From: Mark Baker (firstname.lastname@example.org)
Date: Sun Dec 31 2000 - 11:45:04 PST
> I think you've noticed something that's very true -- program-to-program
> communication has been going on for a long time, even using HTTP of course,
> and locked-in formats like Apple Events and COM, and not-widely-deployed
> formats like CORBA. There's nothing new in the distributed computing
> formats. Nothing. It's a mere adaptation of an existing philosophy to a new
> transport and encoding.
Sometimes unique adaptations can hit a sweet spot. So while I agree
that the design principals behind HTTP are not new, the combination
of them is most definitely so.
> We've learned from the terrible situation in Web browsers that we must have
> choice. So coming up with some common patterns and simplifying has made it
> possible for us to have choices. I want to be able to switch to Python
> painlessly, or have my content served by a Perl app, with no glitches. For
> that to happen we have to start building. And that has already started. Why
> do people love XML-RPC and SOAP? They do. Read the articles and posts on the
> mail list. It's simple and easy. It shows them how to do it. They needed to
> be shown. And because we use the same formats our stuff is interchangeable
> and in some small way, not in the future, today, more users have choice.
I can't disagree with you at this level. HTTP meets your requirements
there. It shows them some generic application semantics that can be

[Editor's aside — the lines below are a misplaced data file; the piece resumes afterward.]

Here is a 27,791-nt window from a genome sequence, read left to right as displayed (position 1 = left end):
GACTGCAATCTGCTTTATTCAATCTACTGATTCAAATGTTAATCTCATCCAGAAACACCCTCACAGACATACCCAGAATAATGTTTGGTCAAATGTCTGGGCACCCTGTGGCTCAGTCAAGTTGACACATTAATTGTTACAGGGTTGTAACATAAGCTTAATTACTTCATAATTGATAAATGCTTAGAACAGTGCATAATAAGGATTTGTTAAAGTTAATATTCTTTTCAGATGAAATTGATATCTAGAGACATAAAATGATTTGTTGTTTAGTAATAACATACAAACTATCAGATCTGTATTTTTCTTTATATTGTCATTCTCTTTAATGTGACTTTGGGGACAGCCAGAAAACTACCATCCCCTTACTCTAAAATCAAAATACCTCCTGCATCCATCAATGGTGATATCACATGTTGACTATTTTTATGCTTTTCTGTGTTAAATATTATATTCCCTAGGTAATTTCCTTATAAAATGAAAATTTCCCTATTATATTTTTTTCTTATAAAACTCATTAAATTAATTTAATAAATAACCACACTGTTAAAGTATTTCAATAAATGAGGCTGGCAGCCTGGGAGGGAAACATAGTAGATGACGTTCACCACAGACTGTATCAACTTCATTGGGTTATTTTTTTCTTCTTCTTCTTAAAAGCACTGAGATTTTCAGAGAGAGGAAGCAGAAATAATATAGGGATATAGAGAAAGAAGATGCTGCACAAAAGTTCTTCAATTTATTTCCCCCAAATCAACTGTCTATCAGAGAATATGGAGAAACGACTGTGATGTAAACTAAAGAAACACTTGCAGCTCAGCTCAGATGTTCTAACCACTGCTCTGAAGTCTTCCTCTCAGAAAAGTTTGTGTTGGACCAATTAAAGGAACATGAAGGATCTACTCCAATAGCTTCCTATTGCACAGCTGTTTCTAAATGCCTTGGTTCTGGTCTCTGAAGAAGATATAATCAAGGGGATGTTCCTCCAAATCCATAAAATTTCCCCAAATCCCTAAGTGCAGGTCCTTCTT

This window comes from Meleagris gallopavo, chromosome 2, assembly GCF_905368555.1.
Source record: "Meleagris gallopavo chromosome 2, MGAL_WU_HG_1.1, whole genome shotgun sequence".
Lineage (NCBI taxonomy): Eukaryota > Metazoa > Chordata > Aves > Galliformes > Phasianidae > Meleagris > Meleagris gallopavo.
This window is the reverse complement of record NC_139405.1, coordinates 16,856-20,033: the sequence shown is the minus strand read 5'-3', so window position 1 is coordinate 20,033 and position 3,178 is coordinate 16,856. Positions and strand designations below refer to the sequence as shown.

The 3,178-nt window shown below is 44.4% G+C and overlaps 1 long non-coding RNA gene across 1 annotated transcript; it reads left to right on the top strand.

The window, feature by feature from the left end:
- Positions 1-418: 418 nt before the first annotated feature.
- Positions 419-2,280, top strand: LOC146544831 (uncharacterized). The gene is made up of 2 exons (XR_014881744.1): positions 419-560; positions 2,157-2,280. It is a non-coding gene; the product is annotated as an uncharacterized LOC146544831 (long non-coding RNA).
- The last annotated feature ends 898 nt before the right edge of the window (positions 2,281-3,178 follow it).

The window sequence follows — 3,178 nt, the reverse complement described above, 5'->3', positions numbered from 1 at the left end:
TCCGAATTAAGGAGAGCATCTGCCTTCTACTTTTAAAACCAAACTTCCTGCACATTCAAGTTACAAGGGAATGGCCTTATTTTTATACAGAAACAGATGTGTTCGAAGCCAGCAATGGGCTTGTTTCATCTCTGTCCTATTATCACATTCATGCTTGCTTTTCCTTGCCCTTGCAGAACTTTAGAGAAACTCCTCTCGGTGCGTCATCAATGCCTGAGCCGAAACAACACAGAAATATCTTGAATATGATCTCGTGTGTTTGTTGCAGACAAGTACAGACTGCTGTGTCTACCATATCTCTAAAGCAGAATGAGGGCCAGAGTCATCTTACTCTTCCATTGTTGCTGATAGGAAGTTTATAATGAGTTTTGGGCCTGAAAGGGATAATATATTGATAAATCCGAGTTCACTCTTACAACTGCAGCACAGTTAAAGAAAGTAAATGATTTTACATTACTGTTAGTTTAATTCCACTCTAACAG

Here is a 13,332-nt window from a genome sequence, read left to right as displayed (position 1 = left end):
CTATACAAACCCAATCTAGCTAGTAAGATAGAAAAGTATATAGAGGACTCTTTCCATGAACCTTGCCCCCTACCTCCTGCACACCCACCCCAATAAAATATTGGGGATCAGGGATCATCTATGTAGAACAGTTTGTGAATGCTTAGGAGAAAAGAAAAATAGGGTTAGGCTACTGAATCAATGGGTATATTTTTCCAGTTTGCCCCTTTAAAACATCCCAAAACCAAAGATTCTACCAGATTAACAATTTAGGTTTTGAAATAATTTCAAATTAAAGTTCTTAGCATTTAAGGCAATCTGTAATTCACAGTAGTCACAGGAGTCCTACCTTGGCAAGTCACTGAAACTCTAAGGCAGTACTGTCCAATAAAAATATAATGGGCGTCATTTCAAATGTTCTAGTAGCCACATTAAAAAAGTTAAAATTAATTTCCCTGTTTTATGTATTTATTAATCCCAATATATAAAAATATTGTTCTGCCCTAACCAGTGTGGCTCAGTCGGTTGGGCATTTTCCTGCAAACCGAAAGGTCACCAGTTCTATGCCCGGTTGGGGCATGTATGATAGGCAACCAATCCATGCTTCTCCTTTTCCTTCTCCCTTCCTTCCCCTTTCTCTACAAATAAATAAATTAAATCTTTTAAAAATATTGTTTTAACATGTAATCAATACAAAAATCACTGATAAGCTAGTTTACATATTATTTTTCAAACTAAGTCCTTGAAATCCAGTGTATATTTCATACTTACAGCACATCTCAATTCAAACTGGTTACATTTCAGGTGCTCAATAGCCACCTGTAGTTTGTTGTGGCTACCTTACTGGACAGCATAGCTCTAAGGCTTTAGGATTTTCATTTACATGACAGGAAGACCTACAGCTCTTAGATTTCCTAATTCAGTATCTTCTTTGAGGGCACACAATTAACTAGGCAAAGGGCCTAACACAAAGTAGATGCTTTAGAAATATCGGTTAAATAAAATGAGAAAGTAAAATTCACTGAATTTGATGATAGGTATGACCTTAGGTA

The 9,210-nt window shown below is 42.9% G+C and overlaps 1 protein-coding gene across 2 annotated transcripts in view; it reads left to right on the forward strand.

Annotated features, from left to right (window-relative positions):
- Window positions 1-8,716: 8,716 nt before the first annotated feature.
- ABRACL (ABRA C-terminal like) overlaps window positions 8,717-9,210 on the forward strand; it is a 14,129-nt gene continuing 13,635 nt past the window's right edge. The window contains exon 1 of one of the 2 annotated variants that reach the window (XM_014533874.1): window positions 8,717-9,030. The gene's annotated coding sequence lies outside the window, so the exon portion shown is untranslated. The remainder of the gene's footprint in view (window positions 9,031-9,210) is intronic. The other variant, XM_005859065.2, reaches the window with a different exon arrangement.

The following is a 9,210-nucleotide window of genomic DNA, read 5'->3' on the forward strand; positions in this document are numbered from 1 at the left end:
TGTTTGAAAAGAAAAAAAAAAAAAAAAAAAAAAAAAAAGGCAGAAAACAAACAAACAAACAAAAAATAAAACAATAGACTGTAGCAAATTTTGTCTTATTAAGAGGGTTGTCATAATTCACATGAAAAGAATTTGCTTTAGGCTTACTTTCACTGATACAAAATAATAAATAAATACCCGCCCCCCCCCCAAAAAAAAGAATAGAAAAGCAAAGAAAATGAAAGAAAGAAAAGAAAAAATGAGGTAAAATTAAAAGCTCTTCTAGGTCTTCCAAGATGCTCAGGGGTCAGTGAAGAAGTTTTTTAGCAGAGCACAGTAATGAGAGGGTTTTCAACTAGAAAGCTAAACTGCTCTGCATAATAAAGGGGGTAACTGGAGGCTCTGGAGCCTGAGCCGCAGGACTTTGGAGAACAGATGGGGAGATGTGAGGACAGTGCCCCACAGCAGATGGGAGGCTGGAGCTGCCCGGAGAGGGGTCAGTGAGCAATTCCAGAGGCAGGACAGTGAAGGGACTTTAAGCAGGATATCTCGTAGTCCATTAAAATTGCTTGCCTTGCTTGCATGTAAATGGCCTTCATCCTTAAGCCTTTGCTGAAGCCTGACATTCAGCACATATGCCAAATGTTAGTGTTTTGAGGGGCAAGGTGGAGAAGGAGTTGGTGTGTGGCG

used to build useful & powerful systems.
A world of SOAP/RPC services is one where, in order to use one, I'd
have to learn an awful lot about the complexities of the individual
APIs I have to call. Does getFoobar() allow me to cache the response?
Is it safe for me to call doThisForMe()? What object am I calling it
on? Is it the same one I called in my previous message? RPC-over-POST
prevents me from using content negotiation, so I can't, for example,
ask for my result in text/plain if I don't happen to do HTML - unless
you want to *reinvent* that on top of RPC. I don't like reinventing.
HTTP provides a common set of guarantees of this sort to *all* services
on the Web. Everybody knows that they can invoke the "get" method on
any service. They also know that "get" won't get them in trouble -
that the server is required to ensure that it doesn't unintentionally
get the user in trouble, such as buying them something. RPC has *none*
of this. It's a free-for-all where there is no commonality to begin
with except for a syntax for expressing method names & arguments.
It is a giant leap backwards, and is completely unnecessary to implement
your (bang-on) vision of the Two Way Web.
> To be powerful the users must have choices. This is one of those times when
> one is ill-served looking to the gorillas for an explanation. Talk to the
> users, they understand. ;->
I think users would be happier being able to reuse their existing Web
services, and not having to rewrite some/all of their stuff in some new
service format. That some don't understand that they can have their
cake and eat it too, is an issue, but one that's dwarfed by those
who continue to use HTTP as it was designed to be used, and will be
happy to find their services fitting into larger composite networks
(aka aggregators) when they arrive.
This archive was generated by hypermail 2b29 : Sun Dec 31 2000 - 11:40:54 PST